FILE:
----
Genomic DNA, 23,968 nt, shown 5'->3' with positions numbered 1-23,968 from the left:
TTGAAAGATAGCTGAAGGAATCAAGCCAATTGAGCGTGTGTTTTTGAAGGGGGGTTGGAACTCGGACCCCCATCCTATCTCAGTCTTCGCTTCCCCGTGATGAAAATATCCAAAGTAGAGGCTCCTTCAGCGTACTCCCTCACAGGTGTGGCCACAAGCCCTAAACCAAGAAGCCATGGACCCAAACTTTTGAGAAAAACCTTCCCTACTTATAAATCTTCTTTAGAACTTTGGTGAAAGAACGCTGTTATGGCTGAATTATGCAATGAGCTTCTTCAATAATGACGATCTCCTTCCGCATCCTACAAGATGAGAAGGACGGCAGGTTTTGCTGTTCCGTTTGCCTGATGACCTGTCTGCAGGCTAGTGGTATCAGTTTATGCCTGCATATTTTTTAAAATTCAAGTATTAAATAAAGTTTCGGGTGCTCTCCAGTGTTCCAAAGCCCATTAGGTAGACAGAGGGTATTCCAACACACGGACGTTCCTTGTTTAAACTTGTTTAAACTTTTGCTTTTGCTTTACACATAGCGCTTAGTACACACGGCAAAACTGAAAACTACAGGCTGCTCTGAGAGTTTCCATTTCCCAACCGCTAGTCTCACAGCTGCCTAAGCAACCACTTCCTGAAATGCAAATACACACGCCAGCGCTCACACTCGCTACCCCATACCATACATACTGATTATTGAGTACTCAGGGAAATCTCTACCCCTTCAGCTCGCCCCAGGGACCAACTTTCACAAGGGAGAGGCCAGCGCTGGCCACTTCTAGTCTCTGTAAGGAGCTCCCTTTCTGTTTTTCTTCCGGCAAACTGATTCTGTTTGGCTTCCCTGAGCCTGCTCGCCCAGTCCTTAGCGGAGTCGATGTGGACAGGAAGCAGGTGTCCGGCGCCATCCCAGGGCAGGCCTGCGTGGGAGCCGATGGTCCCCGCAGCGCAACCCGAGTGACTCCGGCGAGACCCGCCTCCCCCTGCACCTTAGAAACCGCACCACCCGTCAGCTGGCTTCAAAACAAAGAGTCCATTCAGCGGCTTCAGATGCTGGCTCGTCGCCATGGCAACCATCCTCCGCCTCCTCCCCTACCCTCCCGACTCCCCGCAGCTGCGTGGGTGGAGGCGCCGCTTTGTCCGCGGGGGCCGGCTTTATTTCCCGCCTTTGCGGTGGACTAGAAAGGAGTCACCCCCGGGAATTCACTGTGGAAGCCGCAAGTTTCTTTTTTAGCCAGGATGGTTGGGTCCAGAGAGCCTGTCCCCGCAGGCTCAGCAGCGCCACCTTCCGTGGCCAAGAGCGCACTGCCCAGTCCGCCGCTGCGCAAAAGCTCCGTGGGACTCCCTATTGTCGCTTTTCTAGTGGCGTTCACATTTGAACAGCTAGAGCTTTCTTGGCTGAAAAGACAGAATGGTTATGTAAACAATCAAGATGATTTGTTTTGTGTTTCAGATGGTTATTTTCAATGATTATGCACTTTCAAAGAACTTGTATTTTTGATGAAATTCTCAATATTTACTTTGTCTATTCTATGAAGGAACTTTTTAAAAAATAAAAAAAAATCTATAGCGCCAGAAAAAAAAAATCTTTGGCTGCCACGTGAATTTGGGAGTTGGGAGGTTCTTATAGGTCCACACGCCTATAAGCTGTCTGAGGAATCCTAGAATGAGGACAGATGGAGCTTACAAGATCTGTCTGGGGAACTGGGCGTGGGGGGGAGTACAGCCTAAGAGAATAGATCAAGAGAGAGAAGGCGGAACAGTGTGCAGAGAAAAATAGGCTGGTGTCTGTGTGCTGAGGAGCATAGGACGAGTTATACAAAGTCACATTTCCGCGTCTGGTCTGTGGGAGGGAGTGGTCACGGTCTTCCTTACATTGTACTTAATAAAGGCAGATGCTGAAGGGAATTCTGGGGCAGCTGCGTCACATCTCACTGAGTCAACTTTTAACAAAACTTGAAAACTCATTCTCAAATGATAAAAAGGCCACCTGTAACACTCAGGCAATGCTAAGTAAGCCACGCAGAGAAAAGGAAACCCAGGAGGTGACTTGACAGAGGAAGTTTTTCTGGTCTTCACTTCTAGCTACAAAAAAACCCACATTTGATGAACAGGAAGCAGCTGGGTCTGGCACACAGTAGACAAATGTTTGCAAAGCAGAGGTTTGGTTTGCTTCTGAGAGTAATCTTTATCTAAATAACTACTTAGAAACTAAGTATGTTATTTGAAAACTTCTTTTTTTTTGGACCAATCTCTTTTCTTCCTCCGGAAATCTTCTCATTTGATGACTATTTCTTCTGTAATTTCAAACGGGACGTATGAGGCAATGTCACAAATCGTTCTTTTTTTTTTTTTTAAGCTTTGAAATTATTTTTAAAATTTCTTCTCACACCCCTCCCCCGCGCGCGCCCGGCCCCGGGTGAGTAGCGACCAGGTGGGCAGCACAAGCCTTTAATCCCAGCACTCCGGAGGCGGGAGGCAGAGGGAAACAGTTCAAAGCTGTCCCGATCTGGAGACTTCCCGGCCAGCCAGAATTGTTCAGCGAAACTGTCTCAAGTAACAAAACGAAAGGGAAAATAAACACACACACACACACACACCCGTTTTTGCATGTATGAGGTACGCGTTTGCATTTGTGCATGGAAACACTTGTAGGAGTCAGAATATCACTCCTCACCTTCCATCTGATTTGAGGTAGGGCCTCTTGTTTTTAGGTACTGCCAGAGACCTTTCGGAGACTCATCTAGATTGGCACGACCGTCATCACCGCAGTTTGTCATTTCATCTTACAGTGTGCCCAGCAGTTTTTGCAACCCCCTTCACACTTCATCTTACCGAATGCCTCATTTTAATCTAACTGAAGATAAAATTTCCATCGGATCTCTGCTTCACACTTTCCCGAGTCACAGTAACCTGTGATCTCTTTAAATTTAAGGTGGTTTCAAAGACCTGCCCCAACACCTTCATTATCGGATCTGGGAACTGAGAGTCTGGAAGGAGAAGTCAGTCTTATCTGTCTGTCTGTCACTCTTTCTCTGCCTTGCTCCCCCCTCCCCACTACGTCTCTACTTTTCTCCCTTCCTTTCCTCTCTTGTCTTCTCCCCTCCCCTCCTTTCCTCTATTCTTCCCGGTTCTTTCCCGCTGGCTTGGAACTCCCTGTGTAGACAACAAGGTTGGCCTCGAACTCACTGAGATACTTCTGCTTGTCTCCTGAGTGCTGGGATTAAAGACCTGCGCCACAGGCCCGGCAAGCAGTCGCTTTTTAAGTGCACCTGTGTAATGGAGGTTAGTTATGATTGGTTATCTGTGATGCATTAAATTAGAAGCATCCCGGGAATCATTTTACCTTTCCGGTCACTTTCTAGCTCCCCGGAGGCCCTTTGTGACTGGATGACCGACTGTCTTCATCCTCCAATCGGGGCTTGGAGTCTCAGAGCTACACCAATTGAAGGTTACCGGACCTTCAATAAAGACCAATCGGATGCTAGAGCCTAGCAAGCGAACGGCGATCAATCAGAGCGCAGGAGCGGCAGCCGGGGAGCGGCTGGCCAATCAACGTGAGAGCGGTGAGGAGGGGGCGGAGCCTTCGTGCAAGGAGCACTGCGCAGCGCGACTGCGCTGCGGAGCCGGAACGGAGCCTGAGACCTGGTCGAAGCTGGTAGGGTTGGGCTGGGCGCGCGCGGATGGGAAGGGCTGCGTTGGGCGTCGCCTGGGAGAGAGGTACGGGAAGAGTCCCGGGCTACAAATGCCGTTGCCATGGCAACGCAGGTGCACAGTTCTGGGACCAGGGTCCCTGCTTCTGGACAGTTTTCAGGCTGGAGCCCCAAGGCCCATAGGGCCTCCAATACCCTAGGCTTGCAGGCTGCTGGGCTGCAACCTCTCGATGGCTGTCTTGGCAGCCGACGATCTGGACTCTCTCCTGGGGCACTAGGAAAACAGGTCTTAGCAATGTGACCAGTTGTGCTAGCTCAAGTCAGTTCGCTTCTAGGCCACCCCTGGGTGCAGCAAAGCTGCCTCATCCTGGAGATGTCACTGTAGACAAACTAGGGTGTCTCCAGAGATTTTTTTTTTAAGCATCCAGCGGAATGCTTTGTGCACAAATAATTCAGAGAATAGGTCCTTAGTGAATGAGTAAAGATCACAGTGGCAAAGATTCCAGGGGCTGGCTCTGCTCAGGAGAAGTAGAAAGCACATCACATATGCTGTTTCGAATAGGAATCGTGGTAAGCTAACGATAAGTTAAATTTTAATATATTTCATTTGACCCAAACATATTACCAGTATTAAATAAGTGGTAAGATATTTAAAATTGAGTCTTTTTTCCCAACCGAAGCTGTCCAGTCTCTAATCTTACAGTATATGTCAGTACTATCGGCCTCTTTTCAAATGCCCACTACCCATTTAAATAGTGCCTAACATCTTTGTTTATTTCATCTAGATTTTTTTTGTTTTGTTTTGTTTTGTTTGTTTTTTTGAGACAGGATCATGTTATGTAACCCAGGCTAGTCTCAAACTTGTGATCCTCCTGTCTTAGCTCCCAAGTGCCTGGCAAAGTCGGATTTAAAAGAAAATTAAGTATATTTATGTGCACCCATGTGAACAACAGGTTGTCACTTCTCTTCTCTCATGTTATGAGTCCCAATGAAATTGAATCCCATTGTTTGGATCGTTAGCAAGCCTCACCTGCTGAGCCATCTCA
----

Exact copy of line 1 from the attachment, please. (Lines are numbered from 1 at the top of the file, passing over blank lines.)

Genomic DNA, 23,968 nt, shown 5'->3' with positions numbered 1-23,968 from the left: